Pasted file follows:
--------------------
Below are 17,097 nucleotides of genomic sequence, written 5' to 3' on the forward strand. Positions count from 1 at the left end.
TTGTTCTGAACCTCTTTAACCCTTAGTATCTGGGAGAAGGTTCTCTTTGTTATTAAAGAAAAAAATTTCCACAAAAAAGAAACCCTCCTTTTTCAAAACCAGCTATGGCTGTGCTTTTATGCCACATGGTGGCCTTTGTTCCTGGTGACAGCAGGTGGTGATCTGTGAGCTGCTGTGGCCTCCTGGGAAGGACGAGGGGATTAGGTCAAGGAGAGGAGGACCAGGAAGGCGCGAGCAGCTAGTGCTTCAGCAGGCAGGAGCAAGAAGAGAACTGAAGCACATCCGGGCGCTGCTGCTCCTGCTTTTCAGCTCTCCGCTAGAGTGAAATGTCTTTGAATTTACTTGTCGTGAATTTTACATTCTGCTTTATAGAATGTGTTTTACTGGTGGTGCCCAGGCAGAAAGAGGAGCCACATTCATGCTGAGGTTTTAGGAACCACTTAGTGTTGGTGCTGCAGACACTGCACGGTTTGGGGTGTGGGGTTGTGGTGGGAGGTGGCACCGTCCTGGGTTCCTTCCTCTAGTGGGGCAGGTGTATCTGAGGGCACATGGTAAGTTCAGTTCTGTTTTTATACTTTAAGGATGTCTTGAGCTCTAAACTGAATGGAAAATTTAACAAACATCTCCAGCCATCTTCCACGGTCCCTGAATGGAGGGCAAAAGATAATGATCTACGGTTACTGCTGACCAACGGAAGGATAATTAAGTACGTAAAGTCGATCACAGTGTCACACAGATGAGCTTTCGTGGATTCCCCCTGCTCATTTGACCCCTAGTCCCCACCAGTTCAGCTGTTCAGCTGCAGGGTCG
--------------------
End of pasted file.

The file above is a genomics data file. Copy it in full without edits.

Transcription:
Below are 17,097 nucleotides of genomic sequence, written 5' to 3' on the forward strand. Positions count from 1 at the left end.
TTGTTCTGAACCTCTTTAACCCTTAGTATCTGGGAGAAGGTTCTCTTTGTTATTAAAGAAAAAAATTTCCACAAAAAAGAAACCCTCCTTTTTCAAAACCAGCTATGGCTGTGCTTTTATGCCACATGGTGGCCTTTGTTCCTGGTGACAGCAGGTGGTGATCTGTGAGCTGCTGTGGCCTCCTGGGAAGGACGAGGGGATTAGGTCAAGGAGAGGAGGACCAGGAAGGCGCGAGCAGCTAGTGCTTCAGCAGGCAGGAGCAAGAAGAGAACTGAAGCACATCCGGGCGCTGCTGCTCCTGCTTTTCAGCTCTCCGCTAGAGTGAAATGTCTTTGAATTTACTTGTCGTGAATTTTACATTCTGCTTTATAGAATGTGTTTTACTGGTGGTGCCCAGGCAGAAAGAGGAGCCACATTCATGCTGAGGTTTTAGGAACCACTTAGTGTTGGTGCTGCAGACACTGCACGGTTTGGGGTGTGGGGTTGTGGTGGGAGGTGGCACCGTCCTGGGTTCCTTCCTCTAGTGGGGCAGGTGTATCTGAGGGCACATGGTAAGTTCAGTTCTGTTTTTATACTTTAAGGATGTCTTGAGCTCTAAACTGAATGGAAAATTTAACAAACATCTCCAGCCATCTTCCACGGTCCCTGAATGGAGGGCAAAAGATAATGATCTACGGTTACTGCTGACCAACGGAAGGATAATTAAGTACGTAAAGTCGATCACAGTGTCACACAGATGAGCTTTCGTGGATTCCCCCTGCTCATTTGACCCCTAGTCCCCACCAGTTCAGCTGTTCAGCTGCAGGGTCG